How does Canada’s advanced research computing compare internationally?


Dr. Greg Newby, Chief Technology Officer

In July, I was part of a panel at the PEARC conference in New Orleans.  PEARC is a new conference for research computing, which grew from the XSEDE conference series, and brought together advanced research computing users, service provider organizations, industry, and others to share results and discuss the future.

Compute Canada is our country’s only national provider of advanced research computing (ARC) and serves the entire academic spectrum.  Other countries, or groups of countries, provide ARC in their own way.  The panel, “National scale research computing and beyond,” sought to identify ways that other national or transnational ARC providers could learn from one another, and benefit from cooperation and information sharing.

Each organization represented on the panel serves a large and diverse user community and has a complex set of relationships with funding agencies, partners, providers, and other stakeholders.  Each is different, but shares similarities too.

XSEDE, PRACE and EGI joined the panel.  XSEDE is the US academic program, Extreme Science and Engineering Discovery Environment.  It has structural and funding similarities to Compute Canada. EGI and PRACE are European consortia, with membership spanning multiple countries. They are separate organizations, each with a different emphasis.  EGI has a vast service catalog, a broad range of service providers, and meets computational needs of academics and some business users.  PRACE coordinates operation of the large academic supercomputers, which are accessible to users after a merit-based review process.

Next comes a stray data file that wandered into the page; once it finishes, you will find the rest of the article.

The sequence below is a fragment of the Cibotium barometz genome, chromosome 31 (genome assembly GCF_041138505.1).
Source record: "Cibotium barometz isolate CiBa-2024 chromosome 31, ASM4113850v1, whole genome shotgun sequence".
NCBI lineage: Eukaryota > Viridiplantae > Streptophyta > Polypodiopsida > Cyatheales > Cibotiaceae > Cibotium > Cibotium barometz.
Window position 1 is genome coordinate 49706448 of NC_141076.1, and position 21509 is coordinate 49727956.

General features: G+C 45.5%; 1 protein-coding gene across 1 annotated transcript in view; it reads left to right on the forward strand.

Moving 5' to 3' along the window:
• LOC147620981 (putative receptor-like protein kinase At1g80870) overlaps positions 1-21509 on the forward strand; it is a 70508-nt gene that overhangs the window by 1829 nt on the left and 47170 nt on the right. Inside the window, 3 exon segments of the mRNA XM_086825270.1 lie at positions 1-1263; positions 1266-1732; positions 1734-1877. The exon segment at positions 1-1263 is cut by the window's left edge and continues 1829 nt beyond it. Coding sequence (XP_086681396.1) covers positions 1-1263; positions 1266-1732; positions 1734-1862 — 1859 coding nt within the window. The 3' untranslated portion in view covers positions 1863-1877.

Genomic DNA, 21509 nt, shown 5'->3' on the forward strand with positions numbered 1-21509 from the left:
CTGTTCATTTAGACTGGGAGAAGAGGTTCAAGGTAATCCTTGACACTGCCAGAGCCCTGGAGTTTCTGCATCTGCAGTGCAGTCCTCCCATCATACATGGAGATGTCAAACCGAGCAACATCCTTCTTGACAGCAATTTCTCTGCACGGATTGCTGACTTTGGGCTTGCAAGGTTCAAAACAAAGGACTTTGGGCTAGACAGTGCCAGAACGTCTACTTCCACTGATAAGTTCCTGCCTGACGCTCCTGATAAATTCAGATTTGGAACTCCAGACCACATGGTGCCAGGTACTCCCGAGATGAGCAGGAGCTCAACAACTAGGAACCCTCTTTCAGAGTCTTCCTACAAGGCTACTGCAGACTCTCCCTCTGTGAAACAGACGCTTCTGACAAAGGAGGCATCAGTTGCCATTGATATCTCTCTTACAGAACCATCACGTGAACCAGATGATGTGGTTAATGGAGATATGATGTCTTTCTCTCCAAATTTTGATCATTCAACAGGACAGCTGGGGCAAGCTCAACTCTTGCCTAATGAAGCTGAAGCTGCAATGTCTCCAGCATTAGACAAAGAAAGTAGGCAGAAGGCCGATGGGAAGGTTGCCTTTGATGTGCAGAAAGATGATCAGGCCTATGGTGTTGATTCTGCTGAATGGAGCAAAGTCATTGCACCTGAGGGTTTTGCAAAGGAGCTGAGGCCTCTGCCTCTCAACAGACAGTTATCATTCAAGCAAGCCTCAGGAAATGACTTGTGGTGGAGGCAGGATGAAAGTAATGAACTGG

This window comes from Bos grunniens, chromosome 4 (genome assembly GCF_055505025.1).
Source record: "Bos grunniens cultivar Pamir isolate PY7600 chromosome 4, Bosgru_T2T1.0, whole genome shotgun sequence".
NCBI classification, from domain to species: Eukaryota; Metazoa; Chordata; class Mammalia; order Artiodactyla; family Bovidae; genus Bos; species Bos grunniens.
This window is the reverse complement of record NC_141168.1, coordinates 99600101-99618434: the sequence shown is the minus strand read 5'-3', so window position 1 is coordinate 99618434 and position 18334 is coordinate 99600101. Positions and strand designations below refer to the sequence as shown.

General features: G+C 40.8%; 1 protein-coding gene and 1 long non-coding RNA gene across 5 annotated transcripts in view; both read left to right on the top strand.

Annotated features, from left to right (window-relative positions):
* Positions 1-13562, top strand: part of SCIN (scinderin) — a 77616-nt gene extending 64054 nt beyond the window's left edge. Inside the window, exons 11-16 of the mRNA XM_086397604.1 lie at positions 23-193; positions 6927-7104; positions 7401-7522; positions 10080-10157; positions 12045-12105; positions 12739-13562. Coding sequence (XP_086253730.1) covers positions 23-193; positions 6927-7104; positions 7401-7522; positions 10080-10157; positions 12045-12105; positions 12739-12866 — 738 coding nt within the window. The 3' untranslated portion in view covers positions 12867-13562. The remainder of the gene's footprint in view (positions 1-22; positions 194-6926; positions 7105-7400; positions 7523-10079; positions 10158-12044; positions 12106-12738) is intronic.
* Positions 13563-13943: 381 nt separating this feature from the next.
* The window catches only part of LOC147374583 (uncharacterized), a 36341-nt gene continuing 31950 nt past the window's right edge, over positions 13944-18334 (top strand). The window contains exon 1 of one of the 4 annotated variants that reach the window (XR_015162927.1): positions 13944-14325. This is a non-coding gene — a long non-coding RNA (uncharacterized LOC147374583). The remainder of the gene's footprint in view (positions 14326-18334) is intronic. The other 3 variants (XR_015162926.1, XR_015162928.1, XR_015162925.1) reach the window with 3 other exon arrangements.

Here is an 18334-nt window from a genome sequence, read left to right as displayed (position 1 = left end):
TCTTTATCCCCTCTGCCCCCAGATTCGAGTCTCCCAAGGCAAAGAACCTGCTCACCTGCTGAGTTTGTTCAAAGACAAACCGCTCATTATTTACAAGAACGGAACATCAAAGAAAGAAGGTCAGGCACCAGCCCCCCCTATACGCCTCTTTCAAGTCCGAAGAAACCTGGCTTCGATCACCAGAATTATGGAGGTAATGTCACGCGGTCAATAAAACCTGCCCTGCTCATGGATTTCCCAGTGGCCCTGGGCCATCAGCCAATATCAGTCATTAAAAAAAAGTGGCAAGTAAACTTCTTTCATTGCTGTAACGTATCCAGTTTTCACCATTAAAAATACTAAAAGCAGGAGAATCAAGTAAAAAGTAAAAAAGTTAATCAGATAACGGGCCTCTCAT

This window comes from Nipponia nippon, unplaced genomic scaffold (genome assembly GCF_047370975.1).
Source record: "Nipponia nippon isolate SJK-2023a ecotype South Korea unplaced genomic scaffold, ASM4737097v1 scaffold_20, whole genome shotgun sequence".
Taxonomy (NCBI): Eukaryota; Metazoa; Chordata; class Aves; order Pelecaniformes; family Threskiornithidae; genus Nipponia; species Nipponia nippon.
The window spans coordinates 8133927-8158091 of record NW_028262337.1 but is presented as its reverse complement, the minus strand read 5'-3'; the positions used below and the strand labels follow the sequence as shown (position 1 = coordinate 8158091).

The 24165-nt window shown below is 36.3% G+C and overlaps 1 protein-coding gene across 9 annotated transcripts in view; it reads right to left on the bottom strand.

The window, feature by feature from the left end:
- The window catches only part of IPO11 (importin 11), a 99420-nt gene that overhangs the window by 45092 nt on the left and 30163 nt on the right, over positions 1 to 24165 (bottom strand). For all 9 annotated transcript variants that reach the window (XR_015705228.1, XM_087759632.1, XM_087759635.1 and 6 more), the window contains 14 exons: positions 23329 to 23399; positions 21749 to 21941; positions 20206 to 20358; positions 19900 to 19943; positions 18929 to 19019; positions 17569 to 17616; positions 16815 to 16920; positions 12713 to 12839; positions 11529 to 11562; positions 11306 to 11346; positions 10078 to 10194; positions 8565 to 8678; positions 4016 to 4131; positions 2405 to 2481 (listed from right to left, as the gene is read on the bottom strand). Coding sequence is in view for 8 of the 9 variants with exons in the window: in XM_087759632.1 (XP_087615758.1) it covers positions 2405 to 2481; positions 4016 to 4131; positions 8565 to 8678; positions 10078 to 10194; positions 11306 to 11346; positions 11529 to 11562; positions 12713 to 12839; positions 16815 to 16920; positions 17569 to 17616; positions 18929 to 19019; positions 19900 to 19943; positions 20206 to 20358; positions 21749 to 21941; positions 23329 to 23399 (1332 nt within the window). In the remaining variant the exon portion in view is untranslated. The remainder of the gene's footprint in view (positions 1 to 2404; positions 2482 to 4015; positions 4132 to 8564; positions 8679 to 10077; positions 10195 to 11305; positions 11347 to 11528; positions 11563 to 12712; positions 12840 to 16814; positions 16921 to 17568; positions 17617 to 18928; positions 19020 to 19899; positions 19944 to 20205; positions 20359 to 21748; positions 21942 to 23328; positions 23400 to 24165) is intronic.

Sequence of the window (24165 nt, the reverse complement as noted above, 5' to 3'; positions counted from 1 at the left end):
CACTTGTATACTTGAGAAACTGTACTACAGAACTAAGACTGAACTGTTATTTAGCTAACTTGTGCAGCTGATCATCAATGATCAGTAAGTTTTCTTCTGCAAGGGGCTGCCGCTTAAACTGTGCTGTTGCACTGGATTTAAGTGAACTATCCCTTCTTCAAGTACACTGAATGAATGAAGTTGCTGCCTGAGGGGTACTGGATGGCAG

One common theme among the organizations is the need for various performance reports.  Reports include almost everything imaginable, from budgetary expenditures to counts of CPU cycles and storage utilization.  For all, the most important measures are of scientific productivity and outcomes.  In Canada, the emphasis of major funding agencies on using the common curriculum vitae (CCV) has given us an advantage.


Because Canada’s research funding agencies require CCV for anyone applying for funding, Compute Canada was able to link researcher publication information to system allocation and usage.  Compute Canada principal investigators, who are almost always faculty with CCV data, were asked to flag their publications that were enabled, or partially enabled, by Compute Canada resources or support.  

The result is the best ever dataset reflecting publications of Compute Canada’s users.  Over 2,300 faculty members provided information on over 75,000 publications.  Of those publications, around half were enabled or partially enabled by Compute Canada resources or support.  Panelists at PEARC were envious of these outcomes because, without the type of reporting mandate that CCV enacts, publication data tends to be underreported.

You can read Compute Canada’s full bibliometric report here.

One of the discoveries from this report was that disciplines that are relatively new to ARC, along with multidisciplinary research, had the highest scores. I believe this reflects the research strength of early innovators in those fields.  These researchers might need to work harder to adjust their workflows to transition from desktop or lab-based systems to national ARC systems, but the benefits are larger than for fields that have been traditionally large users.

Several other themes were discussed at the panel, including the need for ongoing interaction with funding agencies and other stakeholders.  All organizations reported challenges in obtaining the sustainable and predictable funding needed for long-term planning, and all face stresses due to a growing user base and increased demands.  

Another theme that was evident on the panel, and from over 60 session attendees, is the strong passion and optimism within ARC organizations. Time and again, participants at the conference noted how they enjoy providing the support, training, operations, and other elements of national ARC systems and services.  They are always looking ahead, to improvements that will help users be more productive.

I have found ARC professionals, in Canada and abroad, committed to envisioning bigger, faster, and more capable systems and services for the future.  The benefits to researchers and to society are motivating us to turn those visions into reality.

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